The pace of innovation at Asda rapidly accelerated, and its subsequent growth and profitability attracted Wal-Mart sufficiently to buy the business.

It can be tempting to review your big, strategic projects quarterly, or possibly monthly, but this can inhibit pace and progress. A weekly review of actions and the evolutionary development of new ideas can step-change the pace at which you can develop new ideas, implement new offerings and grow your business.

© Stuart Cross 2016. All rights reserved.

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The 4 Types Of Innovation

light bulb with plant

There was a time, not that long ago, when companies didn’t necessarily have an innovation-related objective on their strategic agenda. Instead, they would, for example, be focused on reducing costs, expanding geographically or creating operational excellence. It wasn’t that product or service development wasn’t important, it was just that the level of detailed executive and organisational focus on this area of the business varied in line with its perceived relevance to the company’s growth ambitions.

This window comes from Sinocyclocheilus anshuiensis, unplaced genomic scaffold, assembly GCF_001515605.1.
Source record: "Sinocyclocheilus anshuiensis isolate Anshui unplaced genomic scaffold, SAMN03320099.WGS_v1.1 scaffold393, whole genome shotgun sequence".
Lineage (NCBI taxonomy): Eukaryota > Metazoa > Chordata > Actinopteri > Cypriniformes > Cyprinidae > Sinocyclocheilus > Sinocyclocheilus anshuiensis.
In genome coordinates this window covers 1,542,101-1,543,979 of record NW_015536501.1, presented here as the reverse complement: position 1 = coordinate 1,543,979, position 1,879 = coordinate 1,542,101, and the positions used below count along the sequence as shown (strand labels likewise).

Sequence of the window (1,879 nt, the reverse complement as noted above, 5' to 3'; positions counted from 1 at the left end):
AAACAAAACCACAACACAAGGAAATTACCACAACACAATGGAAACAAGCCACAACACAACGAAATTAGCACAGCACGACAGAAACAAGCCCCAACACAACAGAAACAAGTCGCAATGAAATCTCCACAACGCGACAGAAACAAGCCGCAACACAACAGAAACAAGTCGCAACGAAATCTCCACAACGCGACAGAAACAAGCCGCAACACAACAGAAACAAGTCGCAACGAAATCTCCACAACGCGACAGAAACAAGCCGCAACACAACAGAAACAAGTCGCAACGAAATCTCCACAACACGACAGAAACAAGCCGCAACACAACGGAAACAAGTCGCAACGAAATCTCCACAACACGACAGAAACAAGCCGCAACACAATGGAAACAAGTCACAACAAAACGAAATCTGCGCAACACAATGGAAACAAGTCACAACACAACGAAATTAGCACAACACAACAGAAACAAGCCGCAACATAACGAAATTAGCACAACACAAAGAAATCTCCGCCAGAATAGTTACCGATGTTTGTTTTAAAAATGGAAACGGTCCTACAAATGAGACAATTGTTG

As Bob Dylan once sang, though, things have changed. Innovation is no longer a strategic alternative; it is a strategic imperative. It is impossible to gain and sustain a leading position in your market without a systematic and comprehensive commitment to innovation.

Innovation is, of course, far more than product and service development. In corporate terms, innovation can be seen as the delivery of an important and original idea that provides you with new competitive advantages. When you take this wider view of innovation, you can identify four different types of innovation:

  1. Product and service innovation. This is what most people mean when they talk about innovation. Dyson’s bag-less vacuum cleaner, Apple’s iPad and Nespresso coffee capsules are all examples of product innovations that have fundamentally shifted the dynamics of their market. Even with patent, trademark and brand protection, however, the competitive advantages offered by these products are eroded over time through competition. In other words, even with game-changing innovations, entropy will inevitably take over and your advantages, revenues and cash flows will decline. What’s more, relying on single-hit innovations, rather than a stream – or even a torrent – of new innovations, will not create sustainable success.